The second day in Kusatsu was still very busy with cars and local visitors. We managed to drive a few miles out of town and go walking in a park area with open air foot onsens.  We also watched a performance by the Netsu no Yu Bathhouse which costed 500 yen per person. The Bathhouse is located right in the center of town.  At this bathhouse, people get to see a demonstration of Yumomi as well as a traditional dance done with a Japanese folk song. Yumomi means stirring the bath water. It is a traditional method that the people of Kusatsu invented to help lower the temperature of the onsen water. Apparently the temperature of the onsen spring water in Kusatsu is around 65 degrees Celsius. This makes it too hot to bathe in and so they use this method to decrease the temperature before dipping into the onsen. The show was interesting. But, was it worth it to watch? To me, not so much. I had to wait in line for about an hour for a show that went for only 30 minutes. The ticket box office only sold tickets half an hour before the show started. Heaps of people would queue up – hence there was always a major long line outside the doors.  If you didn’t know what was going on, you would of thought some major event was happening!

After the show, we walked back up to our car and went for a drive. Not knowing what to expect, we drove deep into the mountains for about half an hour. The unexpected car drive turned into a great discovery of great hiking trails and scenic views. We saw a very nice waterfall called Daisen no Taki (大仙の滝).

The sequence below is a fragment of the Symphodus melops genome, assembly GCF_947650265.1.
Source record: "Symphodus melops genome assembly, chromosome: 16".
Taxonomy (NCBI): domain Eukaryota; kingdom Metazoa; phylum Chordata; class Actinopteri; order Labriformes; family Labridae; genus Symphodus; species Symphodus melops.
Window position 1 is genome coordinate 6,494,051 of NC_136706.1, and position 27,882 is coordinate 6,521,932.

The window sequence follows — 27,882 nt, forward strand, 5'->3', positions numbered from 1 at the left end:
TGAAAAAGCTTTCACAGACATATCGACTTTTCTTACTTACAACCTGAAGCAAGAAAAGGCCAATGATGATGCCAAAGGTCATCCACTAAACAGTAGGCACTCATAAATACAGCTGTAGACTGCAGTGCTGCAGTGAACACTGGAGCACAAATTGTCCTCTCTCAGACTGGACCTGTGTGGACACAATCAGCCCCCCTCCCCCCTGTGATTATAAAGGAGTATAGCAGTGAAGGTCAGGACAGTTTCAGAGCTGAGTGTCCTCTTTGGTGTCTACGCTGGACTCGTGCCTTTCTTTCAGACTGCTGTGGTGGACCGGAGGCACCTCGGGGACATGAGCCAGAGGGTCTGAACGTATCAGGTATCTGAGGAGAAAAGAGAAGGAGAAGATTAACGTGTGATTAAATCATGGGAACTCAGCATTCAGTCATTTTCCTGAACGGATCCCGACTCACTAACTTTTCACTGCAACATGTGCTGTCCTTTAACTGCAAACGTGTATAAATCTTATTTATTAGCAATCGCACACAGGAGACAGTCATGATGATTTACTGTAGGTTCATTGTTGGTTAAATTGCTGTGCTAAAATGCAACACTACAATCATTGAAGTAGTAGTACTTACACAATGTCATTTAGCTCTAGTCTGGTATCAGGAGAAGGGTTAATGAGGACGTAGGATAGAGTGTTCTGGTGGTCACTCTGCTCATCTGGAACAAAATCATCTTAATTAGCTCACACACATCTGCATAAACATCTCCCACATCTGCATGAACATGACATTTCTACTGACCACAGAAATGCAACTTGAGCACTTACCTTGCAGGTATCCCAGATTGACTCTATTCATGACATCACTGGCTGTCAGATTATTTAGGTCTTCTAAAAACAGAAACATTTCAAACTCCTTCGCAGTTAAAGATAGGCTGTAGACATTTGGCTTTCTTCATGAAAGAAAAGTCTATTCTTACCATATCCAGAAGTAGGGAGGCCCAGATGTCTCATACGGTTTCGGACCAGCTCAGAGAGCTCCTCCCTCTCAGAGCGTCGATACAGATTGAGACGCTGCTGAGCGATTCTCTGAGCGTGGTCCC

Waterfall Daisen

We also came across an interesting view of over 30 streaming carps (koinobori) hanging in the sky above a local village. Whenever the wind picked up, there carps would move as though they were really fish. It was a wonderful sight to see.

Finishing up the trip, the drive back home wasn’t as tough but the temperature had sure turned dry and warm the moment we reached Saitama prefecture.

Onsens are definitely doable should you be someone who is visiting for a few days and just want to have a brief dive in.  If you have someone who is working in Japan and have at least two or three random days off, onsens are a great way to unwind. For people who visit Japan as a holiday, you should definitely try to allocate a few days to try onsens. Mount Fuji and Kusatsu are only two of over a hundred or more available options in Japan. Apparently there are onsens at Hakone where people can soak in wine and chocolate. If I go, I will definitely share my experience. Regardless of what onsens you plan to go to, be aware that there are rules people need to follow.  As a precaution, before booking any place, confirming details with the staff first is highly recommended. I personally haven’t experienced any issues myself going to an onsen. But I have heard stories of people having their business declined because of their tattoos, particularly folk who have huge tattoos on their back or very visual parts of their body.  My understanding is the reasoning behind this is that the local people associate tattoos with the Yakuza (Japanese mafia).  So be prepared and do your research to avoid any misunderstandings or disappointment at not being given entrance.

It was sad to let this holiday go, but unfortunately it all had to end. For anyone who wants to visit Mount Fuji at a leisurely pace, it is totally doable over a normal weekend. Of course, if you have the time, staying there for at least 2 or 3 nights is well worth it. I highly recommend getting a car to save you time too. There are shuttle buses available, but you might fall in the trap of waiting for the bus most of the time. Kusatsu is a bit in the sticks, but nonetheless relaxing. At least two nights there for the onsens and skiing during the winter seasons is what I would recommend.

This experience over Golden Week has made me want to go out and explore more. You never know what you can discover.  Don’t be afraid of going off on random drives. Road trips such as these can take you into areas that show you gorgeous things when you least expect it!

This blog entry has been published on my friend’s travel website – http://www.myinnerwayfarer.com/.  Go there and check out more interesting travel stories and tips.